Lie face up with knees bent and over hips, arms straight out to the side, at shoulder height. Let knees fall to the left, without moving arms. You should feel a stretch in the right side of low back. Hold for 10 seconds, return to centre, then let knees fall to the right. You should feel a stretch in the left side of low back. Hold for another 10 seconds. Continue this pattern for 3-5 total reps on each side. For a deeper stretch, place right ankle on top of left knee and let left knee fall as far as possible towards the right. Stop when you feel a stretch in the left side of low back. Repeat on the other side.
4. Cat Camel (Cat Cow)
Start on all fours with wrists under shoulders, knees under hips. Round mid back while curling upper and lower segment of spine downward. Look toward belly button. This is cat position. Hold for 5 seconds, then reverse the motion so that mid back drops toward the ground, low back arches, and look toward ceiling. This is camel (or cow) position. Hold for 5 seconds. Repeat this pattern, alternating positions, for 5 total rounds.
5. Upper Trunk Rotation
Lie on right side with hips flexed to 90 degrees, hips and knees stacked. Extend arms straight out to the side, palms together. This is the starting position. Inhale, then as you exhale, raise top arm up towards the ceiling and over to right side as far as possible. Follow right arm with eyes and head while keeping left arm grounded and legs in starting position. Hold for 10 seconds, then return to the starting position. Repeat. Do 5 reps. Then switch sides.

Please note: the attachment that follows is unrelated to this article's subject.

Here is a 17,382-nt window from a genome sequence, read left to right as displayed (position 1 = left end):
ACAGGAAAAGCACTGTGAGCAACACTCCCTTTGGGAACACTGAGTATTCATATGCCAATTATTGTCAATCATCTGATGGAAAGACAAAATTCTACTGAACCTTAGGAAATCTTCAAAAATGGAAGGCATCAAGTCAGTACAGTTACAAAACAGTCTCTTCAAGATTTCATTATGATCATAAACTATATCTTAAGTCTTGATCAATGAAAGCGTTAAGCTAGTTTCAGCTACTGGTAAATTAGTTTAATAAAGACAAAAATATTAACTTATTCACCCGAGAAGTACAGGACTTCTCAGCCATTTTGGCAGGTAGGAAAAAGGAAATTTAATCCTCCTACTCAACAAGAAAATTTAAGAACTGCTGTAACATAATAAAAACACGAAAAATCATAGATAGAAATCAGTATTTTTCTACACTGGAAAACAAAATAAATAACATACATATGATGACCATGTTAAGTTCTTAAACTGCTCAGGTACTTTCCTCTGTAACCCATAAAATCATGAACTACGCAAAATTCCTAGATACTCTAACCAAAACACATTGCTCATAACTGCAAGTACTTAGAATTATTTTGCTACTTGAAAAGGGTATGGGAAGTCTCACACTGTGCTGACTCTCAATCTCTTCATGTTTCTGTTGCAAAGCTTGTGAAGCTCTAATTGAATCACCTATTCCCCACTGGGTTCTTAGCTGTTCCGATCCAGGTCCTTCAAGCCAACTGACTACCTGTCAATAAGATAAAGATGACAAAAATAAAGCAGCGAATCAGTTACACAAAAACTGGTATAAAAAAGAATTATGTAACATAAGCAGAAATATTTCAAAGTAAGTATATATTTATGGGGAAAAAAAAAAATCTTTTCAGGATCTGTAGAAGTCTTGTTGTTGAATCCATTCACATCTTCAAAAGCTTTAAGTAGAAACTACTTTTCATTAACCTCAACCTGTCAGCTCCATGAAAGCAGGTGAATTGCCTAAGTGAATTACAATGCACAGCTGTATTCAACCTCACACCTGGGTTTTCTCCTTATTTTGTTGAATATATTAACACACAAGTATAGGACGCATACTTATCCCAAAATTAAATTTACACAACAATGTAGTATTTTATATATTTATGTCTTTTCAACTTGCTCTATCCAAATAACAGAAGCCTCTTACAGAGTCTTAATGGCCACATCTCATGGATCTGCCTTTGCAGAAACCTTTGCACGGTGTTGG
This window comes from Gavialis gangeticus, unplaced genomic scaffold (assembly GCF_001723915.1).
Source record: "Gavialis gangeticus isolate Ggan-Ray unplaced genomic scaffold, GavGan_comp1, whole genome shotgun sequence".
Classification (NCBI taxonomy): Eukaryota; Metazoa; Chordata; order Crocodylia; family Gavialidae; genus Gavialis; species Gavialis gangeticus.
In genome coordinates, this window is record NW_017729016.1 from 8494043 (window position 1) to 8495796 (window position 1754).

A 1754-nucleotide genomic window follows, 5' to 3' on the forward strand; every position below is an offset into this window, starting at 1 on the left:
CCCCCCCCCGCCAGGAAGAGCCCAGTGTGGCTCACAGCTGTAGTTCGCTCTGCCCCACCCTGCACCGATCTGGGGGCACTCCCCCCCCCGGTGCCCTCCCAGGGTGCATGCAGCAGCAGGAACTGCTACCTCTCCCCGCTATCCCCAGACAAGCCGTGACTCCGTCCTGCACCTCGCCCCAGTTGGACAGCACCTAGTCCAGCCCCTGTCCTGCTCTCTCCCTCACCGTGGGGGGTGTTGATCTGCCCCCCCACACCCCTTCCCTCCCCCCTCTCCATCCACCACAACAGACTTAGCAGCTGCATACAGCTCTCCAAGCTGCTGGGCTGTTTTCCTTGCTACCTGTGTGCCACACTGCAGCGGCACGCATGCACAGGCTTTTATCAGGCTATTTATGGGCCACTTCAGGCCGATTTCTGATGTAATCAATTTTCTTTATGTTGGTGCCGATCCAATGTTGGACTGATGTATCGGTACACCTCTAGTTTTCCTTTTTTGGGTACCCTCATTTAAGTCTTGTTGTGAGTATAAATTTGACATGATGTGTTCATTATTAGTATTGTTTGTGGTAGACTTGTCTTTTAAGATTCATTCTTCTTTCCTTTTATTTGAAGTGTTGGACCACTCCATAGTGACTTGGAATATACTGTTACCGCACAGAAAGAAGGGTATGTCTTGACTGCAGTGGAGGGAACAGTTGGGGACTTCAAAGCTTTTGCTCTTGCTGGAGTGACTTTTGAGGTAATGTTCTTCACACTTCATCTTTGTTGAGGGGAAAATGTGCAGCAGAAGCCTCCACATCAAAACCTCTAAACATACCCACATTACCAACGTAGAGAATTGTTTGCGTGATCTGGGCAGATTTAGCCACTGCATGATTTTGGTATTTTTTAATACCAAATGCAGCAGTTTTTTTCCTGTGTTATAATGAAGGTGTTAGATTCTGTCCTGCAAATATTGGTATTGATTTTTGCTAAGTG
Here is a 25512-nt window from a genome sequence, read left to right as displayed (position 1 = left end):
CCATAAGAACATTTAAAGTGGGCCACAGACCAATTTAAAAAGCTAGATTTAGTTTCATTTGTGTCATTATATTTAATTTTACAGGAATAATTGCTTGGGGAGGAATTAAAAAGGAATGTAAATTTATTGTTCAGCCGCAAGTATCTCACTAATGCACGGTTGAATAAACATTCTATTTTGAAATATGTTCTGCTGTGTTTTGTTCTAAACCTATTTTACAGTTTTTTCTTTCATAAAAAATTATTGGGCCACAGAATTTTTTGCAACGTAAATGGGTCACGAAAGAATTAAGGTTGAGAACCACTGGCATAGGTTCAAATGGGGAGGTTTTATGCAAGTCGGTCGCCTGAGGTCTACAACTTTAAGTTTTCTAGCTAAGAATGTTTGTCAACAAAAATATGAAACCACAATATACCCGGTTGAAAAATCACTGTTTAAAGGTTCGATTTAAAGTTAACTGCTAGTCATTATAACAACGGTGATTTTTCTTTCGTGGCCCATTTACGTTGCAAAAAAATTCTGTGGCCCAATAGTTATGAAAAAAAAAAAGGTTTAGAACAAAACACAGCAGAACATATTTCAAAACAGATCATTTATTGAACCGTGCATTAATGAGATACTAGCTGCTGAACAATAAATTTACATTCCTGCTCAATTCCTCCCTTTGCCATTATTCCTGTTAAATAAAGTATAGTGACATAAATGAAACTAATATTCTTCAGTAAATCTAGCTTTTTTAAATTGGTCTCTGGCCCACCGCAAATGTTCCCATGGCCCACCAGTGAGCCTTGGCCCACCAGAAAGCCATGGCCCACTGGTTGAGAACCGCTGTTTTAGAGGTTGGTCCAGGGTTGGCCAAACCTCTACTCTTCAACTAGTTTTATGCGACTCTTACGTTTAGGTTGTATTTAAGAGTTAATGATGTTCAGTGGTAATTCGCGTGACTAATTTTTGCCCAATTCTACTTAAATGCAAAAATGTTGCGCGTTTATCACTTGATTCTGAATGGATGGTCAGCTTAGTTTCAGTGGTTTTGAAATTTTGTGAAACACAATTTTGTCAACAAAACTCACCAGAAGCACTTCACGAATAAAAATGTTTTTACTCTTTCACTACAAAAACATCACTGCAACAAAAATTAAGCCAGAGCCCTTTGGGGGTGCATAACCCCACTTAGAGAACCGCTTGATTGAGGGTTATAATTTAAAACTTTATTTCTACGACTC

6. Prone Press-Up
Lie facedown with stomach on the ground, hands directly under shoulders. This is your starting position. Keeping low back relaxed, take a deep inhale, then exhale slowly as you press up through hands and bend backwards as far as you can. You should feel a stretch in low back; hold for a few seconds, then slowly lower back to starting position. Repeat for 10 total reps. Keep low back relaxed the entire time.
7. Standing Back Bend
Stand tall and place fists on low back, right above waistline. This is the starting position. Inhale and as you exhale, bend back against fists as far you can, avoiding any pain or pinching. You should feel a stretch in low back. Hold for a few seconds, then slowly return to starting position. Repeat. Do 10 reps.
8. Quadruped T-Spine Rotation
Start on all fours, shoulders over wrists and knees under hips. Lower forearms to the ground. Gently rest right hand on the back of head. Right elbow should be pointing toward floor; left forearm on the ground. This is the starting position. Inhale, then as you exhale, drive left forearm into the ground while rotating right elbow up to the ceiling. Hold at the top for 5 seconds, then return to the starting position. Repeat. Do 5 reps. Then switch sides.